This week, I’m facilitating my company’s Discover program, a reward for our newly promoted senior associates that helps with leadership development and also gives them a lot of personal coaching to help identify their individual goals and priorities. I attended Discover myself five years ago, and this is now my third time coming back as the lead “orchestrator” (basically an emcee) of the event.
Yesterday, speaker Jullien Gordon talked about how some people say that money is a priority, but then don’t know when they have “enough” money. We work to buy the Mercedes Benz, then the fancy house, then the vacation home… and we just keep working and working to amass all these things that we may or may not actually want. At each session, Jullien encourages us to really define what “enough” money would mean for us personally, by deciding on metrics like a certain dollar value in the bank. I really love that point, because I definitely know people who continually chase a higher salary at great cost to their personal life, where they never have enough money to be satisfied. As the old saying goes, you can’t take it with you.
Today, though, I was listening to speaker Arden Pennell from The Energy Project as she talked about managing your energy throughout the day. She emphasized the importance of taking breaks throughout the day to renew your energy before continuing to work. Arden made a great point: if one of our coworkers came in talking about how well-rested and relaxed they were, would we really celebrate that they had set boundaries for themselves, or would we think, “That person must not be working hard enough”? Unfortunately, if I’m being honest, I might initially think the latter :(
But hearing that connected the two concepts for me. How hard do you have to work for it to be “enough”? That’s a really tough line to draw, especially when work isn’t well-defined. In today’s salaried corporate world, there isn’t a defined cutoff to finish work – and I think I’m happy with that. It shouldn’t be about how many hours we log at the office, but about the work we produce, right? However, along with that focus on output comes ambiguity that’s difficult to navigate.
If I were a widget-maker, once my production line had made a certain number of widgets, I’d be satisfied – that’s a pretty discrete goal. But the Powerpoint decks that we build today are judged much more subjectively, and it’s hard to know when we’ve done “enough.” You can always do more to tweak your visuals, tighten up your language, or pull in more data to support the conclusions being presented… but you have to stop working at some point, and call your work complete. If I’m working solo, I usually end up relying on external cues to figure out if my work is “enough”: the output looks pretty good, but also, I’m tired and want to go home, so I call that “enough”. However, I have to wonder if my definition of “enough” is higher than it needs to be.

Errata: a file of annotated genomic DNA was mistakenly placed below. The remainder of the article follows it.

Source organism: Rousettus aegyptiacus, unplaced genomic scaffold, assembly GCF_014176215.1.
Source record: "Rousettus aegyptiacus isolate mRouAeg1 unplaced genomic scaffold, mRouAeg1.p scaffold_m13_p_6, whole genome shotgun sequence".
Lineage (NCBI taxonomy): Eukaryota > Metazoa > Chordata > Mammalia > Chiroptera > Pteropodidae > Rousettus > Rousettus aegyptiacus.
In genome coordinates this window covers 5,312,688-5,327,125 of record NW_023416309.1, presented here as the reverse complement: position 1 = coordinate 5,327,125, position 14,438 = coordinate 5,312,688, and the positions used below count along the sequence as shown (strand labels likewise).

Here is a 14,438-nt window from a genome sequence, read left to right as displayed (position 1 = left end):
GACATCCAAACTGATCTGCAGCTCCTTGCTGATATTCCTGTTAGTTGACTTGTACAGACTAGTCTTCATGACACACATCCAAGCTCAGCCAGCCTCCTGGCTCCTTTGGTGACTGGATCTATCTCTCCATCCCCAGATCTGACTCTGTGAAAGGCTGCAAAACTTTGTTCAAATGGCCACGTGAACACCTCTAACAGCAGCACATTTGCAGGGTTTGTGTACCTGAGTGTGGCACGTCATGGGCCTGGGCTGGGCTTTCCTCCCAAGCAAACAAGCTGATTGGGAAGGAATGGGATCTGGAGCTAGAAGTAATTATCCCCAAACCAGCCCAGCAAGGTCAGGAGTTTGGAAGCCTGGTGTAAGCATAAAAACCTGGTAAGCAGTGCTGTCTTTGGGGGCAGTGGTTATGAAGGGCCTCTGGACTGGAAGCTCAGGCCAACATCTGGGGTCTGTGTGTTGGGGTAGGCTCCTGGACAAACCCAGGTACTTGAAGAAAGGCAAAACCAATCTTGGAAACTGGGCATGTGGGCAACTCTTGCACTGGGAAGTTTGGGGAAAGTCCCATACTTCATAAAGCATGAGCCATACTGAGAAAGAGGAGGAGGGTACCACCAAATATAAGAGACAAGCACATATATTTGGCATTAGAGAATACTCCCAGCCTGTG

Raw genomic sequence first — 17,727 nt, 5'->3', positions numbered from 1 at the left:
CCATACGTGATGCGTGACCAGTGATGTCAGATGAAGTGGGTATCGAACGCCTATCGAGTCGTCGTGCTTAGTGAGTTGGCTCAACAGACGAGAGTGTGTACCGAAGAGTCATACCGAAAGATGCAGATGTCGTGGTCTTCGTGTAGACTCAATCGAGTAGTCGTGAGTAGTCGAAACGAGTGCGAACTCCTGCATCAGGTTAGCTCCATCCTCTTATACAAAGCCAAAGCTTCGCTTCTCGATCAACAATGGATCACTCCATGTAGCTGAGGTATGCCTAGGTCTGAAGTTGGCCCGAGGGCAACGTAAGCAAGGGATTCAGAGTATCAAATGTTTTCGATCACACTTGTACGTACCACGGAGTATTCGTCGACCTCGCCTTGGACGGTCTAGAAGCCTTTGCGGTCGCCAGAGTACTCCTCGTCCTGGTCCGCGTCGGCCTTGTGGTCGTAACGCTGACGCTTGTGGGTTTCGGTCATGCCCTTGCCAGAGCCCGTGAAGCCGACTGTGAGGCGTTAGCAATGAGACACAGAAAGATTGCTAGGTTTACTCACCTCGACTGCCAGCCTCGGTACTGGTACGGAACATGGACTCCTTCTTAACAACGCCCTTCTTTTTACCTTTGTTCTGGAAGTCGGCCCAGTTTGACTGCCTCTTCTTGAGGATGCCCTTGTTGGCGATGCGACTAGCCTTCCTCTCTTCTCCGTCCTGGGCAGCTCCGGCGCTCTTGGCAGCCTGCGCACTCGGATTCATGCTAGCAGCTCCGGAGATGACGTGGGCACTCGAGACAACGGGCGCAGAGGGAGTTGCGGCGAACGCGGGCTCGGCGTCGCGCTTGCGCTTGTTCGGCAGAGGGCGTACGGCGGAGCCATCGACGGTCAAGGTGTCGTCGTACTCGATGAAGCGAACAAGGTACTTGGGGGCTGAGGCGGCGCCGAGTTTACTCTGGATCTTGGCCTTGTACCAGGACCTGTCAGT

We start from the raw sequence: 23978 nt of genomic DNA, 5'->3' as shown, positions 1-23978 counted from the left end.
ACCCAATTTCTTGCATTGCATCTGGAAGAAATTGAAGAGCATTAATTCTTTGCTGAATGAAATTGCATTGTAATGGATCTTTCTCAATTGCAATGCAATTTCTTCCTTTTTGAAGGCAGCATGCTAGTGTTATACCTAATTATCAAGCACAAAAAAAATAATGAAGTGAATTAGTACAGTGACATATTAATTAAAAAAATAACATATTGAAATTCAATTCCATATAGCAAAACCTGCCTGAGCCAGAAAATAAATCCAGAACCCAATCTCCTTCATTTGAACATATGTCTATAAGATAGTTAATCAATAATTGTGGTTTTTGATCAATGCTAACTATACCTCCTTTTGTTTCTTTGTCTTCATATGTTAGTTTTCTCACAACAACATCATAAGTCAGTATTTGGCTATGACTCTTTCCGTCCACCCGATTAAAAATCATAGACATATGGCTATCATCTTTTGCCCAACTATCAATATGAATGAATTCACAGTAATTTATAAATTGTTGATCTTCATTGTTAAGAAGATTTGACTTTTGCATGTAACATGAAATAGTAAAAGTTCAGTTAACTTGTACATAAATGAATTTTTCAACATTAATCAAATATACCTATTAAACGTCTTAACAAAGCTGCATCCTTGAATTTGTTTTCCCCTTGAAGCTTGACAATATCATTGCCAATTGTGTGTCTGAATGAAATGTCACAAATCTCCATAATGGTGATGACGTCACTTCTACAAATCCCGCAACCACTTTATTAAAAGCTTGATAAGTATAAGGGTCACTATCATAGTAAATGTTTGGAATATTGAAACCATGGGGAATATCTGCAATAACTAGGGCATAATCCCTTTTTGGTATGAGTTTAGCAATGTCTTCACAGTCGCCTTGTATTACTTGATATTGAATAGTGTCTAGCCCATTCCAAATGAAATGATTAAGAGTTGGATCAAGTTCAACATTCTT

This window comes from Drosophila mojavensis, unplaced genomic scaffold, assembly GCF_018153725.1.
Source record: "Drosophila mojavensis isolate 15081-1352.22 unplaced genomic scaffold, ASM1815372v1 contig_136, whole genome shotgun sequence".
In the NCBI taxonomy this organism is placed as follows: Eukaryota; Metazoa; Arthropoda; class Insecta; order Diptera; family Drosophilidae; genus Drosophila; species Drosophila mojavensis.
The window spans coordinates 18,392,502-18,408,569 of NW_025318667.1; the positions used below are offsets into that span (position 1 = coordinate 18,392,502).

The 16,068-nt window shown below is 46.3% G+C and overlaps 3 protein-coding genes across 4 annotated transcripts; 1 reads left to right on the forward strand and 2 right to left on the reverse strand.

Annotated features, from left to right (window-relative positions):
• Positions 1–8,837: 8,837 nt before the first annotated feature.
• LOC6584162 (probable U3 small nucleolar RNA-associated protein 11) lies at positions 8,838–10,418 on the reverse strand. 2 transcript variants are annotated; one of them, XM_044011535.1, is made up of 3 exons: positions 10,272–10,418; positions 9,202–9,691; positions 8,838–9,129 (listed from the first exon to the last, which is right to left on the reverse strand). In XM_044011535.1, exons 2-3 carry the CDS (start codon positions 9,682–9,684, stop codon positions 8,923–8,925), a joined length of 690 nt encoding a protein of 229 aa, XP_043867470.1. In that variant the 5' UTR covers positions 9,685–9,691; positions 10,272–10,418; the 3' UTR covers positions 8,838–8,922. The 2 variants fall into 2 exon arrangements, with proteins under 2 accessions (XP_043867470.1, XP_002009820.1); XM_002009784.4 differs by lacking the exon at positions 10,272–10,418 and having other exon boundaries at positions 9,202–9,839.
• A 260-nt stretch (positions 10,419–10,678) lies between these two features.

This week, my job is to rehearse and present material to the senior associates. Some of the material is program content (teaching specific terms and concepts), and some of it is sharing my own personal experiences. I’ve probably spent about 80 hours developing and rehearsing my content… but who’s to say that I wouldn’t have done just as good a job with 40 hours? Or maybe just cutting back my prep a little bit to 79 hours? In many cases like this, I think it’s really hard to figure out what “enough” is and draw a line of when to stop refining.
If I get my work done in four hours because I’m really good at Excel, but my same-level-coworker takes eight hours to build his model, does that mean that I should do double the output because it only took me half the time? In situations like that, I usually end up applying some hybrid of measuring my work by output and by hours spent. If I “finish” something, by my standards, and it’s after 6pm or so, I’ll call it a night; if it’s prior to 6pm, I’ll start something else and work on it as long as it takes, within reason. And (assuming there isn’t a deadline), I usually leave the office by 8pm. Does that make me a hard worker, or a complete slacker? In my corporate culture, I’m honestly not sure.
I don’t really have any answers, as I’m not sure I’m ready/willing to take the potentially dangerous step of experimenting with doing less work to see if my bar for work is more than “enough”. And it seems I’m not the only one grappling with this question; several years ago, productivity pro Laura Stack tried to address the question of how much work is enough, concluding only that “enough” work is essentially whatever you can do without sacrificing your personal obligations. But that leads me to ask: how much personal time is “enough”? ;)
What we teach at Discover is that there is no one perfect balance. It’s different for everyone, and it’s constantly in flux. Sometimes we need to focus more on our families than our career, and other times we need to drop everything to better care for ourselves. That means the answer to “how much work is enough” is also a moving target, so we’ll probably never pin it down. But I do think it’s a question that’s worth continuing to evaluate.